As Cook Islands Language Week comes to a close, members of the community in New Zealand say the native tongue is at risk of extinction.
Cook Islands Language Week, which ran from 3 August until today, celebrates the language of the islands, but has also served to highlight its impending loss, especially in New Zealand.
The main native language of the Cook Islands is Cook Islands Māori (Māori Kuki Airani), which belongs to the same language family as New Zealand Māori.
There are also several different dialects within the language.
The latest Cook Islands census, in 2011, showed the population of the 15 islands that make up the small Pacific nation is less than 15,000.
There are about 62,000 people who identify as being of Cook Islands heritage in New Zealand, making it the second biggest Pasifika community here, after Samoan.
However, only 13 percent of those who identify as being of Cook Islands descent in this country can actually speak Cook Islands Māori.
Whitireia New Zealand's Dr Jean Mitaera said it was the most endangered of the main Pasifika languages.
"Personally, I don't think [the future] looks very good."
She said the loss of the language was also a problem in the Cook Islands, as English was perceived as more desirable.
"That's the perception of English being connected with education, and education being connected with being upper class.
"We expect some of that here [in New Zealand], but we don't expect it in our country of origin."
The Cook Islands is self-governing in free association with New Zealand, meaning it administers its own affairs but its people are New Zealand citizens who have open access to work and live here.
This has caused a large-scale migration of Cook Islanders to New Zealand.
"What you get with that migration is a dilution of knowledge, of culture and language," Dr Mitaera said.
"If you are third or fourth generation, I would assume your parents wouldn't speak it either."
National Party MP Alfred Ngaro is a New Zealander of Cook Islands descent. He was taught the native language by his grandmother, but said his parents were actively dissuaded from using it when they arrived here.
"When they came through and had an orientation, the people who took it told them, 'in order for your children to succeed, don't teach them your language or your culture'."
While there was now concern about the depopulation of the islands, people failed to consider the loss of culture in New Zealand and other countries.
"We think about depopulation in terms of Cook Islands, but actually we should be thinking about Cook Islanders.
"We are just thinking of the 14,000, not the diaspora of the 100,000 that make up the Cook Island community [globally]."
These citizenship rights meant Cook Islanders who came to New Zealand assimilated more readily than other Pasifika communities.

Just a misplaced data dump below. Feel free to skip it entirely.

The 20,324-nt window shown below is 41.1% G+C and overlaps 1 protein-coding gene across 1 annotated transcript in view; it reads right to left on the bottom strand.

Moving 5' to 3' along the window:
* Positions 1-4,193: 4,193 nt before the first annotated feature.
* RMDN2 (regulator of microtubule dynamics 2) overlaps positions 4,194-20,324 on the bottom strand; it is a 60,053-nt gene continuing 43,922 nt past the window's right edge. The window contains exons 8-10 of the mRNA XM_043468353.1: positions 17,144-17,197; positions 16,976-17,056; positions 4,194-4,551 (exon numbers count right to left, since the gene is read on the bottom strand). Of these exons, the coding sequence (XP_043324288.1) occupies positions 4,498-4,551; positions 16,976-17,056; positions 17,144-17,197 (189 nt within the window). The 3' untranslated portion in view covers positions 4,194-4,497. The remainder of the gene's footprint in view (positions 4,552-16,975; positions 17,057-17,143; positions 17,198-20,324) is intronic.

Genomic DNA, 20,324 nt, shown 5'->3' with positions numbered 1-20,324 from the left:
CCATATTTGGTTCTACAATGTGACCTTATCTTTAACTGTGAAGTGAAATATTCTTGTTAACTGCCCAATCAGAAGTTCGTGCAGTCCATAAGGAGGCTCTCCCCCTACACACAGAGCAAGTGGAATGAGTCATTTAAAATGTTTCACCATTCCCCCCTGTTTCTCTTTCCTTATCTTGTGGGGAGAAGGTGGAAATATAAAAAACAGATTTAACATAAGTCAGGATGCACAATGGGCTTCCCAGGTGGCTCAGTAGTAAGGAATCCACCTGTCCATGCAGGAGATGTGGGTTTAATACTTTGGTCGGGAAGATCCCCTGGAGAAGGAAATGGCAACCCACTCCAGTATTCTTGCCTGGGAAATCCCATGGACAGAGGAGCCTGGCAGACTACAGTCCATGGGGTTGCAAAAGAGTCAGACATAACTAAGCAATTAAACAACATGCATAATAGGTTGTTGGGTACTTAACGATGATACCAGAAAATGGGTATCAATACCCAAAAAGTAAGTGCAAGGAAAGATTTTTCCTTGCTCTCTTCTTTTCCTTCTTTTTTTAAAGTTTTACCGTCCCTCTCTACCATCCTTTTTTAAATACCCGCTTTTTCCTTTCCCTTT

"But the downside of that is we haven't always had to fight for the right to be here.
"Our Samoan and Tongan [communities] have a strong sense of trying to retain their culture, whereas Cook Islanders have assimilated more."
Labour MP for Christchurch East Poto Williams said her parents also adopted the idea that their children should speak English in order to succeed.
"Initially, I don't think we realised the danger we put our culture in by wanting to become more like New Zealanders."
But she said there was now a yearning within the Cook Islands community in New Zealand to reengage with the culture.
"We are recognising that the strength of our culture needs to be in our language and we're putting things in place to make sure that happens."
Keeping the language alive
Dan Kauraka, who runs Cook Islands language programme Radio Ivanui, said understanding Māori Kuki Airani was fundamental to identity.
"It makes you feel special. It makes you feel that you're not the same as everybody … as if you've got something different."
The loss of the language meant many Cook Islanders in New Zealand were missing out on a sense of engagement within their culture, he said.
"They've lost their sense of belonging. In the Cook Islands, it is important [to know the language], and that has to be instilled in our children here."
His wife, Bridget Kauraka, runs Wellington's Te Punanga O Te Reo Kuki Airani, an early childhood education centre similar to a Kohanga Reo.
The centre was established 32 years ago and now has 28 children attending.
She said the aim of the centre was to promote the language and culture of the Cook Islands to future generations.
"What's important is that our children know their identity. There are so many children who are New Zealand born [and] can't speak the language."
She said many students came to her with Cook Islands Māori as their second language, but have now learned how to use it in everyday life.
"The most important thing I have experienced over the years is that children can say 'kia orana', which means hello, which shows that they are from the Cook Islands."
Dr Mitaera said Te Reo Māori had experienced a renaissance in New Zealand thanks to the Kōhanga Reo (total immersion) movement, and a similar push could help revive Cook Islands Māori.
She said such an effort would need to be directed out of Rarotonga and projected to Cook Islands communities around the world.
Mr Ngaro shared Dr Mitaera's hope for the future. He recalled his grandmother's words to him, back when he was a wayward teen: "You're not a problem to be solved, you are potential to be realised."
He said the same attitude could be taken towards endangered languages.
"It's not just about saying the extinction of the Cook Islands language is possible. If we see it as potential, what does that look like?"